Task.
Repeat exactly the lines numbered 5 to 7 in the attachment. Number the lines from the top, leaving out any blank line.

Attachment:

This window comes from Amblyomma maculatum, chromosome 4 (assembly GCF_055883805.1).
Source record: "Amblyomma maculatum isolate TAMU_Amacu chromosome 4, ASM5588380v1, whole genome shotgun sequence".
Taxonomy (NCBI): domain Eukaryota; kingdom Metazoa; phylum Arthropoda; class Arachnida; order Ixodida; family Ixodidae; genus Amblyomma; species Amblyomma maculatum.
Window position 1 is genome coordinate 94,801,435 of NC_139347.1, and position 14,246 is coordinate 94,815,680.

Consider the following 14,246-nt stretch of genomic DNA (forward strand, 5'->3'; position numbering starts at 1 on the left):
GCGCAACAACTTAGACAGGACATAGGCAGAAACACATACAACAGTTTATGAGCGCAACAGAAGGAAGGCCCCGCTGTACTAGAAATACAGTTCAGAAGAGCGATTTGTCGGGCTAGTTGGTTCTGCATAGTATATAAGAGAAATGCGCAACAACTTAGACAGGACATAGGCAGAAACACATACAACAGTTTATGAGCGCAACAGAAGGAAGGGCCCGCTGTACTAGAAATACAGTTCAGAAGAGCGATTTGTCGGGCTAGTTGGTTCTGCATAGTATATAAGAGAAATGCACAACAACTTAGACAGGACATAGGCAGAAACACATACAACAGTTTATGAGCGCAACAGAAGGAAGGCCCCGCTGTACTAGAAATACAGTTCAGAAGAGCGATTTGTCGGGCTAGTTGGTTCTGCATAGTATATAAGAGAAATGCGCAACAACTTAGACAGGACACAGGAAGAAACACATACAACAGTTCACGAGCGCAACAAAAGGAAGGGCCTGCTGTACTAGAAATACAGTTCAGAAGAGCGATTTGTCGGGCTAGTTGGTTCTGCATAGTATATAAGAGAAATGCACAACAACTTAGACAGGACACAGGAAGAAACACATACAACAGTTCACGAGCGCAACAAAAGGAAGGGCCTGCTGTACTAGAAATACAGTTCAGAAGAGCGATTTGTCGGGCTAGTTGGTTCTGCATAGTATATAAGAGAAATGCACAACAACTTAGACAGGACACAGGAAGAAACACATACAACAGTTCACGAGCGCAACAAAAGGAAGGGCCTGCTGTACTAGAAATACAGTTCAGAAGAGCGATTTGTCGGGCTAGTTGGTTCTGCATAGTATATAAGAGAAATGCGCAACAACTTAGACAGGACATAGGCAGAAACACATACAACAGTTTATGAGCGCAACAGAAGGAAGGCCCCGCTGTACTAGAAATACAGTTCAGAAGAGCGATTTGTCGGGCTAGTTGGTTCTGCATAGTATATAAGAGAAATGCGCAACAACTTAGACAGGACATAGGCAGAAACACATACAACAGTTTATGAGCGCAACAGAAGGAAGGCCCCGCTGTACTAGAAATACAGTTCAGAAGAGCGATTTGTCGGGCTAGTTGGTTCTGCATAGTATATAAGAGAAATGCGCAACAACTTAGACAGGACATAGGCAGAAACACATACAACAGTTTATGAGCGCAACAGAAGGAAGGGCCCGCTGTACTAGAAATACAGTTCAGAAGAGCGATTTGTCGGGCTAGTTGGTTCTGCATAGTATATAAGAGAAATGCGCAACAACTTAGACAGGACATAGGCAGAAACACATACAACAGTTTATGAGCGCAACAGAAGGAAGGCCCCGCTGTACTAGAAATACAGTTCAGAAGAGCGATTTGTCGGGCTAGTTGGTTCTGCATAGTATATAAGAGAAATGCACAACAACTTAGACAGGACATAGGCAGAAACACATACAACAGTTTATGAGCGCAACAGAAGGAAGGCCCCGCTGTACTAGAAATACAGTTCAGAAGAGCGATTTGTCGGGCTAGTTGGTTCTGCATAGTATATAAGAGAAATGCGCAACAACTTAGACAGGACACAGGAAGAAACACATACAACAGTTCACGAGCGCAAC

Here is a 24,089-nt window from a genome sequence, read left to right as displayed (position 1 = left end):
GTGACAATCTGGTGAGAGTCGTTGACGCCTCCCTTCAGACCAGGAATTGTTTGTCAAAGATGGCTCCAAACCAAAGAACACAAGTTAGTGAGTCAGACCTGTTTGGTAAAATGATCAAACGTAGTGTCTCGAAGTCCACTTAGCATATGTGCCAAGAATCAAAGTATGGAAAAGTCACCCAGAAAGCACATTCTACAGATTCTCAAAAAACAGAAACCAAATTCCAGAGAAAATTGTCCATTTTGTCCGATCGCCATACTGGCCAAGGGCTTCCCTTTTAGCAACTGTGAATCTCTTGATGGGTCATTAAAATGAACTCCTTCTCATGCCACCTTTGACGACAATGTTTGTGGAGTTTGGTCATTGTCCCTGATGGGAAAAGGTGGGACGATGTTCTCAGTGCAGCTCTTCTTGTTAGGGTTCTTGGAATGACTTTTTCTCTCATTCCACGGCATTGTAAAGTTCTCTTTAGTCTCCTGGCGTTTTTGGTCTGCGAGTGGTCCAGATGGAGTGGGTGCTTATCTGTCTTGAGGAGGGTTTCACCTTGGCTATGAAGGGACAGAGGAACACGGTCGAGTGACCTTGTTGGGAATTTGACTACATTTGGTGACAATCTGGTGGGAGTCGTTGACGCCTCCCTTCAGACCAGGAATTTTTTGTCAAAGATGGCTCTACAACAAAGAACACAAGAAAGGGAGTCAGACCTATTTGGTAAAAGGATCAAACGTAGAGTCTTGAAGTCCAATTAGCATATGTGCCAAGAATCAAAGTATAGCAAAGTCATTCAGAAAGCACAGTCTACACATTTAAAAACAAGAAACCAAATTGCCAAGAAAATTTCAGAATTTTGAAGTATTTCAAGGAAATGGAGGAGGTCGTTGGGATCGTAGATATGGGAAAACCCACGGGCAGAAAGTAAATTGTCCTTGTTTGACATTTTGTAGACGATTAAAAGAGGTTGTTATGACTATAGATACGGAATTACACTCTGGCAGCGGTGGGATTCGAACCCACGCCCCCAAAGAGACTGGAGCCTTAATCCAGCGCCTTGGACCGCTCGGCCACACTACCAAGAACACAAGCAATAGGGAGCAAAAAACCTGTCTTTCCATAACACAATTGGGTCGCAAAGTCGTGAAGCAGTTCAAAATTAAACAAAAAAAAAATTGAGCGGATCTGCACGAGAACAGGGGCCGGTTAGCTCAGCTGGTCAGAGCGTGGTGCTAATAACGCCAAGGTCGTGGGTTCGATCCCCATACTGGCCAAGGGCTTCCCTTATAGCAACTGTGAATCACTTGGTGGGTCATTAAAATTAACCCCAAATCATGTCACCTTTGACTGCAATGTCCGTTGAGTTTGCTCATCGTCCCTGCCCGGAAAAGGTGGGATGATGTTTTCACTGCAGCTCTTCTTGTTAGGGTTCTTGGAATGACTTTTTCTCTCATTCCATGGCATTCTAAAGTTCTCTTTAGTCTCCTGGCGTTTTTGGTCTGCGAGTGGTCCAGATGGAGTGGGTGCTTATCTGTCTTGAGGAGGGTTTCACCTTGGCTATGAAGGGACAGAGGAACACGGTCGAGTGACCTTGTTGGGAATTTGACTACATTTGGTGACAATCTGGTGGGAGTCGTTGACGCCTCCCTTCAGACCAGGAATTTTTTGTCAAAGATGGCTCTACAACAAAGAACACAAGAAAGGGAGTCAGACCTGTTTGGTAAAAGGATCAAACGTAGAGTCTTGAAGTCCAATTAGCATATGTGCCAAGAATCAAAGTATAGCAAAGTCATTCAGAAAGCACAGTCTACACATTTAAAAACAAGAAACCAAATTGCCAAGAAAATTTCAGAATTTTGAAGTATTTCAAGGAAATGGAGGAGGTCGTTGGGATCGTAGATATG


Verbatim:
Consider the following 14,246-nt stretch of genomic DNA (forward strand, 5'->3'; position numbering starts at 1 on the left):
GCGCAACAACTTAGACAGGACATAGGCAGAAACACATACAACAGTTTATGAGCGCAACAGAAGGAAGGCCCCGCTGTACTAGAAATACAGTTCAGAAGAGCGATTTGTCGGGCTAGTTGGTTCTGCATAGTATATAAGAGAAATGCGCAACAACTTAGACAGGACATAGGCAGAAACACATACAACAGTTTATGAGCGCAACAGAAGGAAGGGCCCGCTGTACTAGAAATACAGTTCAGAAGAGCGATTTGTCGGGCTAGTTGGTTCTGCATAGTATATAAGAGAAATGCACAACAACTTAGACAGGACATAGGCAGAAACACATACAACAGTTTATGAGCGCAACAGAAGGAAGGCCCCGCTGTACTAGAAATACAGTTCAGAAGAGCGATTTGTCGGGCTAGTTGGTTCTGCATAGTATATAAGAGAAATGCGCAACAACTTAGACAGGACACAGGAAGAAACACATACAACAGTTCACGAGCGCAACAAAAGGAAGGGCCTGCTGTACTAGAAATACAGTTCAGAAGAGCGATTTGTCGGGCTAGTTGGTTCTGCATAGTATATAAGAGAAATGCACAACAACTTAGACAGGACACAGGAAGAAACACATACAACAGTTCACGAGCGCAACAAAAGGAAGGGCCTGCTGTACTAGAAATACAGTTCAGAAGAGCGATTTGTCGGGCTAGTTGGTTCTGCATAGTATATAAGAGAAATGCACAACAACTTAGACAGGACACAGGAAGAAACACATACAACAGTTCACGAGCGCAACAAAAGGAAGGGCCTGCTGTACTAGAAATACAGTTCAGAAGAGCGATTTGTCGGGCTAGTTGGTTCTGCATAGTATATAAGAGAAATGCGCAACAACTTAGACAGGACATAGGCAGAAACACATACAACAGTTTATGAGCGCAACAGAAGGAAGGCCCCGCTGTACTAGAAATACAGTTCAGAAGAGCGATTTGTCGGGCTAGTTGGTTCTGCATAGTATATAAGAGAAATGCGCAACAACTTAGACAGGACATAGGCAGAAACACATACAACAGTTTATGAGCGCAACAGAAGGAAGGCCCCGCTGTACTAGAAATACAGTTCAGAAGAGCGATTTGTCGGGCTAGTTGGTTCTGCATAGTATATAAGAGAAATGCGCAACAACTTAGACAGGACATAGGCAGAAACACATACAACAGTTTATGAGCGCAACAGAAGGAAGGGCCCGCTGTACTAGAAATACAGTTCAGAAGAGCGATTTGTCGGGCTAGTTGGTTCTGCATAGTATATAAGAGAAATGCGCAACAACTTAGACAGGACATAGGCAGAAACACATACAACAGTTTATGAGCGCAACAGAAGGAAGGCCCCGCTGTACTAGAAATACAGTTCAGAAGAGCGATTTGTCGGGCTAGTTGGTTCTGCATAGTATATAAGAGAAATGCACAACAACTTAGACAGGACATAGGCAGAAACACATACAACAGTTTATGAGCGCAACAGAAGGAAGGCCCCGCTGTACTAGAAATACAGTTCAGAAGAGCGATTTGTCGGGCTAGTTGGTTCTGCATAGTATATAAGAGAAATGCGCAACAACTTAGACAGGACACAGGAAGAAACACATACAACAGTTCACGAGCGCAAC

Here is a 24,089-nt window from a genome sequence, read left to right as displayed (position 1 = left end):